A new genus and species of trigonotarbid arachnid, Gigantocharinus szatmaryi, was recovered from debris at the bottom of the Red Hill exposure. The gray-green siltstone in which this impression fossil is embedded suggest that it came either from the Floodplain Pond facies or a similar depositional environment. Gigantocharinus measures 7 mm in length and is tennatively assigned to the trigonotarbid family Paleocharinidae.
Trigonotarbids are an extinct group of arachnid arthropods whose record extends from the Silurian to the Lower Permian and are known from several localities in Europe and North America. They superficially resemble spiders. Both have eight legs and a pair of pedipalps (leg-like appendages near the head that are used for sensing, seizing and manipulating prey). They also have two main body parts (cephalothorax and abdomen). However, trigonotarbids lack the silk-producing spinnerets that have apparently been crucial to the spider's evolutionary success. They also have strongly segmented abdomen and don't exhibit the constriction that spiders have between the abdomen and cephalothorax.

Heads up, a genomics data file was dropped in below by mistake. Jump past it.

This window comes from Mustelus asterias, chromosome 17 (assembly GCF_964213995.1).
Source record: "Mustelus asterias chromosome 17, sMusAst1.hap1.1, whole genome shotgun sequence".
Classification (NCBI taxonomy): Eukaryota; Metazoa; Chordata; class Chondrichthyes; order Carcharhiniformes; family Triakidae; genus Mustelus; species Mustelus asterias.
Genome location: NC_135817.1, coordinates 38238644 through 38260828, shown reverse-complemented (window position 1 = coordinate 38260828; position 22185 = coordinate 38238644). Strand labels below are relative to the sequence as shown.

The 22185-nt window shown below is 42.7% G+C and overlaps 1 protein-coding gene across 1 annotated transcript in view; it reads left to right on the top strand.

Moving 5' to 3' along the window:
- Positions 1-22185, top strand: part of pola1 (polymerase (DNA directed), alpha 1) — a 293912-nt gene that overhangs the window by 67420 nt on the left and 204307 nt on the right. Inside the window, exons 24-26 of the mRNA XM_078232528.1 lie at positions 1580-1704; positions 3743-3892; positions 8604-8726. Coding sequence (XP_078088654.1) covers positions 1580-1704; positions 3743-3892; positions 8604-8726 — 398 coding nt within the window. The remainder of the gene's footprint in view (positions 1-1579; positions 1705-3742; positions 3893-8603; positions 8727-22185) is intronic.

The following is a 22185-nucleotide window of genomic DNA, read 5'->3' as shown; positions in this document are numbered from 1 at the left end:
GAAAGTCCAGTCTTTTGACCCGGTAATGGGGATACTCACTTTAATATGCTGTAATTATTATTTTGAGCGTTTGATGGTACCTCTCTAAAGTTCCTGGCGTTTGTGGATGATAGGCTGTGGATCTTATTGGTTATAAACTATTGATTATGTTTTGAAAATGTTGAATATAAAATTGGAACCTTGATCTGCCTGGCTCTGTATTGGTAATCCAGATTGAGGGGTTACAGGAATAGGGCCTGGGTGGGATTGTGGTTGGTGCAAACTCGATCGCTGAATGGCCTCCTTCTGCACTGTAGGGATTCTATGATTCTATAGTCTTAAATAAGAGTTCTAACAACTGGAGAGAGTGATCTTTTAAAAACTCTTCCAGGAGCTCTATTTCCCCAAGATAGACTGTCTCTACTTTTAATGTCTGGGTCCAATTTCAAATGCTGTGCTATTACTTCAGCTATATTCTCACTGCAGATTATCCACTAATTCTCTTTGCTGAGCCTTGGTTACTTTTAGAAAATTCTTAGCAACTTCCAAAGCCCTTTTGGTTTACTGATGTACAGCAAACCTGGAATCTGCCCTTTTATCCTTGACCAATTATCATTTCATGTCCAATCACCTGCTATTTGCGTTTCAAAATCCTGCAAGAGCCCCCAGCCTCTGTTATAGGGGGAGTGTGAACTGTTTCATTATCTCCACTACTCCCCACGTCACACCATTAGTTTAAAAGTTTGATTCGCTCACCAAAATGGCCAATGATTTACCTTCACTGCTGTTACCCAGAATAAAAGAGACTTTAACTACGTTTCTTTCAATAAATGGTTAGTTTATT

- Mazon Creek trigonotarbid Pleophrynus ensifer:
- Hans Steur's paleobotany pages with images of a trigonotarbid Maiocercus celticus
- Univ. of Aberdeen's web page on a Rhynie Chert trigonotarbid:
- U.C. Museum of Paleontology web page on trigonotarbids:
- Scientific Papers:
- Shear, W. A. 2000. Gigantocharinus szatmaryi, a new trigonotarbid arachnid from the Late Devonian of North America (Chelicerata, Arachinida, Trigonotarbida). J. Paleont. 74(1): 25-31.
- Shear, W.A. and P. A. Selden. 2001. Rustling in the Undergrowth: Animals in Early Terrestrial Ecosystems. In: P. G. Gensel and D. Edwards (eds.), Plants Invade the Land: Evolutionary & Environmental Perspectives. Columbia Univ. Press, New York.
- Image Credits: